8 Big Challenges of Space Exploration
It’s been an exciting 24 hours in space exploration with the launch of Elon Musk’s Tesla into space in the powerful Falcon Heavy. With all this talk of space, we’ve compiled a list of the 8 biggest challenges for those daring enough to risk exploring the great beyond.
Gravity is a serious drag
Getting off Earth is a little like ripping of a bandaid: You want to do it quickly, with as little pain as possible. But powerful forces conspire against you—specifically, gravity. If an object on Earth’s surface wants to fly free, it needs to shoot up and out at speeds exceeding 25,000 mph.
Wahoo! You’ve made it up into space! Oh wait, watch out! There is a problem of space debris, and it’s very real. The US Space Surveillance Network has eyes on 17,000 objects—each at least the size of a softball—hurtling around Earth at speeds of more than 17,500 mph; if you count pieces under 10 centimetres, it’s closer to 500,000 objects. Launch adapters, lens covers, even a fleck of paint can punch a crater in critical systems.
There’s no GPS in Space
At least not yet anyway. NASA is almost there with this but the reality is that the Deep Space Network, a collection of antenna arrays in California, Australia, and Spain, is the only navigation tool for space. Atomic clocks on the crafts themselves will cut transmission time in half, allowing distance calculations with a single downlink.
This video should explain more:
Space can give you a whole lot of Cancer
Outside the safe cocoon of Earth’s atmosphere and magnetic field, subatomic particles zip around at close to the speed of light. This is space radiation, and it’s deadly. Aside from cancer, it can also cause cataracts and possibly Alzheimer’s.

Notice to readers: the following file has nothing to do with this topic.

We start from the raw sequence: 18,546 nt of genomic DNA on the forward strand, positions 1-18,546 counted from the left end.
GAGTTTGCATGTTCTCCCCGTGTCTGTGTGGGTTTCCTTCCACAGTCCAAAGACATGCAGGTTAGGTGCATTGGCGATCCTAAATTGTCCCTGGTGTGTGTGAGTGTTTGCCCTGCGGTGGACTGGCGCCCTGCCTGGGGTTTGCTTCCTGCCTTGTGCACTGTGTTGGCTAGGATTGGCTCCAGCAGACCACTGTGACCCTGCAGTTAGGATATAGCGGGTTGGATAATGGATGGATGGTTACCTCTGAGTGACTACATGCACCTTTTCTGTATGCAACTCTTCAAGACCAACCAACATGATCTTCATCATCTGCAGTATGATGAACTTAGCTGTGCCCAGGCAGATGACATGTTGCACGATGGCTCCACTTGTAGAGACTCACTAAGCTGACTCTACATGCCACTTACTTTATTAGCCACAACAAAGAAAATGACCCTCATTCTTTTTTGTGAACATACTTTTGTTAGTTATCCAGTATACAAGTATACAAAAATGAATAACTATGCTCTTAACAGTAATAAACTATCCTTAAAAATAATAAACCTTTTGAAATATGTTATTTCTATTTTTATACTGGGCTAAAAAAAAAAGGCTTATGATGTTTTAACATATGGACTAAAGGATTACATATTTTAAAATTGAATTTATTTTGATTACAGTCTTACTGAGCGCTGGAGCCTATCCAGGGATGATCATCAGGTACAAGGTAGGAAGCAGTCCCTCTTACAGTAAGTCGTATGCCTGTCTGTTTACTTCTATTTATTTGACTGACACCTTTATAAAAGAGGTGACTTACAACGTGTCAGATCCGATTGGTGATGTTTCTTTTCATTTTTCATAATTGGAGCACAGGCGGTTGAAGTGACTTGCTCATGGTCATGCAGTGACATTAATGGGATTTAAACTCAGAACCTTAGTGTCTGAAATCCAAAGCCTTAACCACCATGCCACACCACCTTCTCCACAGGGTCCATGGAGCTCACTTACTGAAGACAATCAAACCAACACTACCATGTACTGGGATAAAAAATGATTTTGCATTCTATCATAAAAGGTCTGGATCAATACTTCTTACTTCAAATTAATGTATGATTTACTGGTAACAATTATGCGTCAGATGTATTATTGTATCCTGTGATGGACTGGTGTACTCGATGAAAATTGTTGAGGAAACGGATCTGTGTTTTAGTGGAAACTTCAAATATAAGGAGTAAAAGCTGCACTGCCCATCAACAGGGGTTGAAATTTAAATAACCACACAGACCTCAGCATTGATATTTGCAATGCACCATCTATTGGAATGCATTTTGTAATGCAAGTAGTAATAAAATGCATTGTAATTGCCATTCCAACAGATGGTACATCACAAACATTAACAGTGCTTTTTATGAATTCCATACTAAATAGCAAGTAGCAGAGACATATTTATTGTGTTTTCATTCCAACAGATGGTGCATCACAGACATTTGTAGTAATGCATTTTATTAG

Zero Gravity can really ruin your body
Weightlessness wrecks the body: It makes certain immune cells unable to do their jobs, and red blood cells explode. It gives you kidney stones and makes your heart lazy. Astronauts on the ISS exercise to combat muscle wasting and bone loss, but they still lose bone mass in space, and those zero-g spin cycles don’t help the other problems. Artificial gravity would fix all that.
Mental Health Problems are a serious issue for those who explore space
When physicians treat stroke or heart attack, they sometimes bring the patient’s temperature way down, slowing their metabolism to reduce the damage from lack of oxygen. It’s a trick that might work for astronauts too. Which is good, because to sign up for interplanetary travel is to sign up for a year (at least) of living in a cramped spacecraft with bad food and zero privacy—a recipe for space madness.
Taking things back with you isn’t always an option
When space caravans embark from Earth, they’ll leave full of supplies. But you can’t take everything with you. Seeds, oxygen generators, maybe a few machines for building infrastructure. But settlers will have to harvest or make everything else.
Luckily, space is far from barren. “Every planet has every chemical element in it,” says Ian Crawford, a planetary scientist at Birbeck, University of London, though concentrations differ. The moon has lots of aluminum. Mars has silica and iron oxide. Nearby asteroids are a great source of carbon and platinum ores—and water, once pioneers figure out how to mine the stuff. If blasters and drillers are too heavy to ship, they’ll have to extract those riches with gentler techniques: melting, magnets, or metal-digesting microbes. And NASA is looking into a process that can 3-D-print whole buildings—no need to import special equipment.
We can’t do everything by ourselves
To spread the word on the discover of a new world, we’ll need a new best friend: a robot. Current prototypes— bulky, bipedal bots that mimic human physiognomy—can barely walk on Earth. So automatons will have to be everything we aren’t—like, say, a lightweight tracked bot with backhoe claws for arms. That’s the shape of one NASA machine designed to dig for ice on Mars: Its two appendages spin in opposite directions, keeping it from flipping over as it works.
Still, we aren’t completely useless. If a job requires dexterity and precision, you want people doing it—provided they have the right duds. Today’s space suit is designed for weightlessness, not hiking on exoplanets. NASA’s prototype Z-2 model has flexible joints and a helmet that gives a clear view of whatever delicate wiring needs fixing.